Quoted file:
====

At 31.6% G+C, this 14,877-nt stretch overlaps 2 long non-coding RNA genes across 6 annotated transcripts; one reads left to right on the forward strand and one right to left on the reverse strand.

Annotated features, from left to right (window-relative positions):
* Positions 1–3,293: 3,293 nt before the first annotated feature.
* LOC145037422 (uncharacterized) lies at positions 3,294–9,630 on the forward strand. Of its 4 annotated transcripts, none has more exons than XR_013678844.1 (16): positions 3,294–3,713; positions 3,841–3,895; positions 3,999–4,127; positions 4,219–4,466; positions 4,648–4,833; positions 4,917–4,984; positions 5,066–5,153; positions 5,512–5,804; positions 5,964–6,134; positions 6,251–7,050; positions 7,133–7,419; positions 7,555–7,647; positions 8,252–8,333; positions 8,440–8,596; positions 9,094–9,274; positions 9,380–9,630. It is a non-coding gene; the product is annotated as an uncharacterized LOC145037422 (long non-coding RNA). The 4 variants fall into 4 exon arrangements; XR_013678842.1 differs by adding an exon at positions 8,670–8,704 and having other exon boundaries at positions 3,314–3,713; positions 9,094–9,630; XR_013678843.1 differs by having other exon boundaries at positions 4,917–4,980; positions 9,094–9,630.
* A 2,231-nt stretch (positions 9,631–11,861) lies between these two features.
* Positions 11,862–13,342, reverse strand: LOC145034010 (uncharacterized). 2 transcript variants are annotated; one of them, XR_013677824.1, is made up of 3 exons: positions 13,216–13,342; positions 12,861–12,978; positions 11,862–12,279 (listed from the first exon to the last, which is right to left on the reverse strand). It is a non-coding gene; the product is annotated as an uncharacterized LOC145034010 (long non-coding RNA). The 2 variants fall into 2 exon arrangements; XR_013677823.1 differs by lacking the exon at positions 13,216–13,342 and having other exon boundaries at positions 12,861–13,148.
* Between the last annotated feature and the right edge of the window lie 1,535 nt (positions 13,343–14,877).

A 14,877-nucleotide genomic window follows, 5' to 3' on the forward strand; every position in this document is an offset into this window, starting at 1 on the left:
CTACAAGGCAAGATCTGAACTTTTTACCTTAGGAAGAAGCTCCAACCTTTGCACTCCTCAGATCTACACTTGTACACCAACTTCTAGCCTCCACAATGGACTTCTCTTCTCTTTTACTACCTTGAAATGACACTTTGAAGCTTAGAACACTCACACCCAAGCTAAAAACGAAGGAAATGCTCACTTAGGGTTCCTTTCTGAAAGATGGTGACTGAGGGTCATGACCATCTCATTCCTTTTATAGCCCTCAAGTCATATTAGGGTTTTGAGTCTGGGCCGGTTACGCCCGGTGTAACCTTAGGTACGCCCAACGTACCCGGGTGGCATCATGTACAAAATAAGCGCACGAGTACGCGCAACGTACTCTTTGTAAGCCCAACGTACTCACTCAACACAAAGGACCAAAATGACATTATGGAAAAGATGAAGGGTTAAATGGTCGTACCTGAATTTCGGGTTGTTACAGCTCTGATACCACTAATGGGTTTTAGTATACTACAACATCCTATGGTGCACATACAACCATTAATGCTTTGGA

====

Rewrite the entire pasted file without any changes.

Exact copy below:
At 31.6% G+C, this 14,877-nt stretch overlaps 2 long non-coding RNA genes across 6 annotated transcripts; one reads left to right on the forward strand and one right to left on the reverse strand.

Annotated features, from left to right (window-relative positions):
* Positions 1–3,293: 3,293 nt before the first annotated feature.
* LOC145037422 (uncharacterized) lies at positions 3,294–9,630 on the forward strand. Of its 4 annotated transcripts, none has more exons than XR_013678844.1 (16): positions 3,294–3,713; positions 3,841–3,895; positions 3,999–4,127; positions 4,219–4,466; positions 4,648–4,833; positions 4,917–4,984; positions 5,066–5,153; positions 5,512–5,804; positions 5,964–6,134; positions 6,251–7,050; positions 7,133–7,419; positions 7,555–7,647; positions 8,252–8,333; positions 8,440–8,596; positions 9,094–9,274; positions 9,380–9,630. It is a non-coding gene; the product is annotated as an uncharacterized LOC145037422 (long non-coding RNA). The 4 variants fall into 4 exon arrangements; XR_013678842.1 differs by adding an exon at positions 8,670–8,704 and having other exon boundaries at positions 3,314–3,713; positions 9,094–9,630; XR_013678843.1 differs by having other exon boundaries at positions 4,917–4,980; positions 9,094–9,630.
* A 2,231-nt stretch (positions 9,631–11,861) lies between these two features.
* Positions 11,862–13,342, reverse strand: LOC145034010 (uncharacterized). 2 transcript variants are annotated; one of them, XR_013677824.1, is made up of 3 exons: positions 13,216–13,342; positions 12,861–12,978; positions 11,862–12,279 (listed from the first exon to the last, which is right to left on the reverse strand). It is a non-coding gene; the product is annotated as an uncharacterized LOC145034010 (long non-coding RNA). The 2 variants fall into 2 exon arrangements; XR_013677823.1 differs by lacking the exon at positions 13,216–13,342 and having other exon boundaries at positions 12,861–13,148.
* Between the last annotated feature and the right edge of the window lie 1,535 nt (positions 13,343–14,877).

A 14,877-nucleotide genomic window follows, 5' to 3' on the forward strand; every position in this document is an offset into this window, starting at 1 on the left:
CTACAAGGCAAGATCTGAACTTTTTACCTTAGGAAGAAGCTCCAACCTTTGCACTCCTCAGATCTACACTTGTACACCAACTTCTAGCCTCCACAATGGACTTCTCTTCTCTTTTACTACCTTGAAATGACACTTTGAAGCTTAGAACACTCACACCCAAGCTAAAAACGAAGGAAATGCTCACTTAGGGTTCCTTTCTGAAAGATGGTGACTGAGGGTCATGACCATCTCATTCCTTTTATAGCCCTCAAGTCATATTAGGGTTTTGAGTCTGGGCCGGTTACGCCCGGTGTAACCTTAGGTACGCCCAACGTACCCGGGTGGCATCATGTACAAAATAAGCGCACGAGTACGCGCAACGTACTCTTTGTAAGCCCAACGTACTCACTCAACACAAAGGACCAAAATGACATTATGGAAAAGATGAAGGGTTAAATGGTCGTACCTGAATTTCGGGTTGTTACAGCTCTGATACCACTAATGGGTTTTAGTATACTACAACATCCTATGGTGCACATACAACCATTAATGCTTTGGA